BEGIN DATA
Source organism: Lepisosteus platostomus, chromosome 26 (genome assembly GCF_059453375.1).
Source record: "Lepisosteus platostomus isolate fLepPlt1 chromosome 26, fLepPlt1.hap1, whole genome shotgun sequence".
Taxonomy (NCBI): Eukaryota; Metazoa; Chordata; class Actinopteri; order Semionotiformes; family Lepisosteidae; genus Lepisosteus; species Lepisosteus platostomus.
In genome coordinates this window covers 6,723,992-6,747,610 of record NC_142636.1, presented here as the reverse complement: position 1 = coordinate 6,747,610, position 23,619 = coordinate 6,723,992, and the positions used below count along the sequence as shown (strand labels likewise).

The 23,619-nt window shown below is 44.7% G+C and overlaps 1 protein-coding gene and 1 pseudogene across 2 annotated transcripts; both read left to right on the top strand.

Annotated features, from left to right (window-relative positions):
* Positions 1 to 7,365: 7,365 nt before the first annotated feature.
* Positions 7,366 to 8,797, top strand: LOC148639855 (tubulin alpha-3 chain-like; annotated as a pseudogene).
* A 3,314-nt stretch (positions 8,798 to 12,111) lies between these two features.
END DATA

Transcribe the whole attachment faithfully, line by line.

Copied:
Source organism: Lepisosteus platostomus, chromosome 26 (genome assembly GCF_059453375.1).
Source record: "Lepisosteus platostomus isolate fLepPlt1 chromosome 26, fLepPlt1.hap1, whole genome shotgun sequence".
Taxonomy (NCBI): Eukaryota; Metazoa; Chordata; class Actinopteri; order Semionotiformes; family Lepisosteidae; genus Lepisosteus; species Lepisosteus platostomus.
In genome coordinates this window covers 6,723,992-6,747,610 of record NC_142636.1, presented here as the reverse complement: position 1 = coordinate 6,747,610, position 23,619 = coordinate 6,723,992, and the positions used below count along the sequence as shown (strand labels likewise).

The 23,619-nt window shown below is 44.7% G+C and overlaps 1 protein-coding gene and 1 pseudogene across 2 annotated transcripts; both read left to right on the top strand.

Annotated features, from left to right (window-relative positions):
* Positions 1 to 7,365: 7,365 nt before the first annotated feature.
* Positions 7,366 to 8,797, top strand: LOC148639855 (tubulin alpha-3 chain-like; annotated as a pseudogene).
* A 3,314-nt stretch (positions 8,798 to 12,111) lies between these two features.